A pioneer in the study of tinnitus comes to Salvador

Launch of the Ante Zumbido Project? PEACE


Escola Bahiana de Medicina e Saúde Pública launches Projeto Ante Zumbido – PAZ and offers free care for tinnitus sufferers
Next Friday (30/07), the Teaching-Care Outpatient Clinic of Bahiana, in Brotas, receives the pioneer in the study of Zumbido, in Brazil, Dr. Tanit Sanchez. The visit of the otolaryngologist marks the launch of the Anti Tinnitus Project – PEACE, an innovative action in Bahia that aims to assist people with tinnitus, by SUS. On the occasion, she gives the lectures "Deactivation of myofacial trigger points and control of somatosensory tinnitus" and " Tinnitus, an approach  multidisciplinary", starting at 16 pm. 
PAZ is an initiative of Drª. Clarice Saba, otolaryngologist, professor at Bahiana and also project coordinator. According to her, the service is multidisciplinary (involves doctors from different specialties, physiotherapists, dentists and even nutritionists), "since tinnitus has several causes, such as partial hearing loss, anatomical issues related to the face, posture, changes in triglyceride levels, pre-diabetes, high consumption of caffeine, sugars, among other factors”, he explains.
PAZ care is provided exclusively by the Unified Health System (SUS) and is carried out at the Teaching-Care Clinic of the Bahiana (ADAB), in Brotas (Av. Don João VI, n.275).
Tanit Sanchez is a physician, author of the book "Who Said Tinnitus Has No Cure?" and founder of the Support Group for People with Tinnitus – GAPZ. Created more than ten years ago, the entity's mission is to provide support and updated information to tinnitus sufferers who have important repercussions on their quality of life. This is a multidisciplinary volunteer work that takes place in seven Brazilian cities (São Paulo, Campinas, Curitiba, Brasília, Salvador, Rio de Janeiro and São José do Rio Preto). Tanit will chair the X International Tinnitus Seminar, which will take place in Brazil in 2011.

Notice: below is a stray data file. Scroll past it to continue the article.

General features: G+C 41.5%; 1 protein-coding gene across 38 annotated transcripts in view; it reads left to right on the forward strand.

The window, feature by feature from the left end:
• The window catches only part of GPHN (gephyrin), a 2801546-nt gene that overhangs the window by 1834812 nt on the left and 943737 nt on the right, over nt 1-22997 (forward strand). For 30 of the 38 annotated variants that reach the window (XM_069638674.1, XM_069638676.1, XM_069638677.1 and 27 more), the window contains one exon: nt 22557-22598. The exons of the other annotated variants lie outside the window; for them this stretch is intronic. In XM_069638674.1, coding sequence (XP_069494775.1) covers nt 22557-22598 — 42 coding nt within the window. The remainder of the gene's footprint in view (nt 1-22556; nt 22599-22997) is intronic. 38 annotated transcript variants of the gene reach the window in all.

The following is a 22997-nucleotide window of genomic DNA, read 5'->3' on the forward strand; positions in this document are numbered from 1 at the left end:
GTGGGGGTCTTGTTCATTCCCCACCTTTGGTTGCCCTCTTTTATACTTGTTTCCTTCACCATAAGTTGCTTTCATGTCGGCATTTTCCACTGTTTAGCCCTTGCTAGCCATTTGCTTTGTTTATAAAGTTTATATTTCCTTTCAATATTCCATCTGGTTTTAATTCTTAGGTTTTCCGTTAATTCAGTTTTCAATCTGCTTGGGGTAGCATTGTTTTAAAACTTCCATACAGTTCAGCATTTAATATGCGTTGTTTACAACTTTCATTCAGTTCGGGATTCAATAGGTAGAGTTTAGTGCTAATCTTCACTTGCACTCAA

According to data released by GAPZ, more than 28 million Brazilians suffer from tinnitus, “however, tinnitus is not a disease, but a symptom”, explains Dr. Clarice, stating that in most cases there is a cure. Another differential of the service is that it is exclusively aimed at patients with the problem. “We will not deal with any complaints other than tinnitus, so we can  provide a quality service, with a consultation period of at least 30 minutes”, he highlights.
It is estimated that 17% of the world population have tinnitus. This symptom, now considered to be curable, brings disturbances to the population such as mood changes, worsening of pathologies such as hypertension and diabetes, irritability, depression, and can even lead to suicide.
Due to the strong association with several comorbidities (coexistence of disorders or diseases), tinnitus can serve as a warning sign in the decompensation of metabolic diseases with a great impact on the population, such as hypertension, diabetes, dyslipidemia, hypo or hyperthyroidism, etc.